The federal Controlled Substances Act (CSA) outlaws the possession, cultivation, and distribution of marijuana except for authorized research. More than 20 states have regulatory schemes that allow possession, cultivation, and distribution of marijuana for medicinal purposes. Four have revenue regimes that allow possession, cultivation, and sale generally. The U.S. Constitution’s Supremacy Clause preempts any state law that conflicts with federal law. Although there is some division, the majority of state courts have concluded that the federal-state marijuana law conflict does not require preemption of state medical marijuana laws. The legal consequences of a CSA violation, however, remain in place. Nevertheless, current federal criminal enforcement guidelines counsel confining investigations and prosecutions to the most egregious affront to federal interests.

CRS — Health Coverage Tax Credit (April 2, 2015)

April 15, 2015 Comments off

Health Coverage Tax Credit (PDF)
Source: Congressional Research Service (via Federation of American Scientists)

The health coverage tax credit (HCTC) expired on January 1, 2014. This federal income tax credit subsidized most of the cost of qualified health insurance for eligible taxpayers and their family members. The Trade Act of 2002 (P.L. 107-210) first authorized the HCTC. Potential eligibility for the HCTC was limited to three groups of taxpayers, two of whom were individuals eligible for Trade Adjustment Assistance (TAA) allowances because they experienced job loss. The third group consisted of individuals whose defined benefit pension plans were taken over by the Pension Benefit Guaranty Corporation because of financial difficulties. Moreover, these potential HCTC-eligible individuals were allowed to claim the tax credit only if they either could not enroll in certain other health coverage (e.g., Medicaid) or were not eligible for other specified coverage (e.g., Medicare Part A)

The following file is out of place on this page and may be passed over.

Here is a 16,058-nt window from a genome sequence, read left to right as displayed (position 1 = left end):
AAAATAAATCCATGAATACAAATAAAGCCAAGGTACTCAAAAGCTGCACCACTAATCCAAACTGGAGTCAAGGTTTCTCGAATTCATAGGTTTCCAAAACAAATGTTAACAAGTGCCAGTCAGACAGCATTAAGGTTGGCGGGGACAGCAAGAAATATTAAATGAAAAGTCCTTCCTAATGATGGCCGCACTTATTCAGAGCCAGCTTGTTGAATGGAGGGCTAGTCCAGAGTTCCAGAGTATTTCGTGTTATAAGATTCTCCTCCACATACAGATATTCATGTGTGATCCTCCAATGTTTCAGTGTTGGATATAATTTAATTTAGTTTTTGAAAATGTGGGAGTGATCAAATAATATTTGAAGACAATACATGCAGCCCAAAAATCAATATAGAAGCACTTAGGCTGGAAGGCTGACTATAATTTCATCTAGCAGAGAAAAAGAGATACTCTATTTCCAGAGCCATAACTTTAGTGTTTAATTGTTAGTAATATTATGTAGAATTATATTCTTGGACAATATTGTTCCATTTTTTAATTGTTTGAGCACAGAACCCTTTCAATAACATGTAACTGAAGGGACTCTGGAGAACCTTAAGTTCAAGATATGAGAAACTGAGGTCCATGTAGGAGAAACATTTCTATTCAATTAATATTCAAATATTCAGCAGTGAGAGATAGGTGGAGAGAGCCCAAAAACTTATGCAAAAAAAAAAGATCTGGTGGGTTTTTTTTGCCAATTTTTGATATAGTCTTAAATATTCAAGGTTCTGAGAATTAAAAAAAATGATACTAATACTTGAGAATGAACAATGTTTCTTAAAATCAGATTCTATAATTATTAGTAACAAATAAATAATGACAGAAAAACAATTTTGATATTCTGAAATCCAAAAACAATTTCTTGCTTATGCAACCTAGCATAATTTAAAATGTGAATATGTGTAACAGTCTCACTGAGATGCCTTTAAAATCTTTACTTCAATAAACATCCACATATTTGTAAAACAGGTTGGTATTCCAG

To claim the HCTC, eligible taxpayers had to have qualified health insurance (specific categories of coverage, as specified in statute). Several of those categories required state action (statequalified health plans) to become available. As of December 2010, 44 states and the District of Columbia made available at least one of the state-qualified health plans. In the remaining six states, the categories of qualified health insurance that were potentially available were ones that were not dependent on state action (automatically qualified health plans), though not necessarily all persons who were eligible for the HCTC could avail themselves of these options.

Crude Oil Royalty Rates

April 8, 2015 Comments off

Crude Oil Royalty Rates
Source: Law Library of Congress

This chart lists royalty rates for crude oil production in selected countries where production occurs on lands owned or controlled in whole or part by the national government. The countries selected include leading oil-producing countries that impose royalties; countries that do not impose royalties are excluded. While there are other fiscal instruments used to raise revenue from oil production, including corporate income taxes, profit taxes, resource rent taxes, value-added taxes, production sharing, and others, this chart focuses solely on royalties.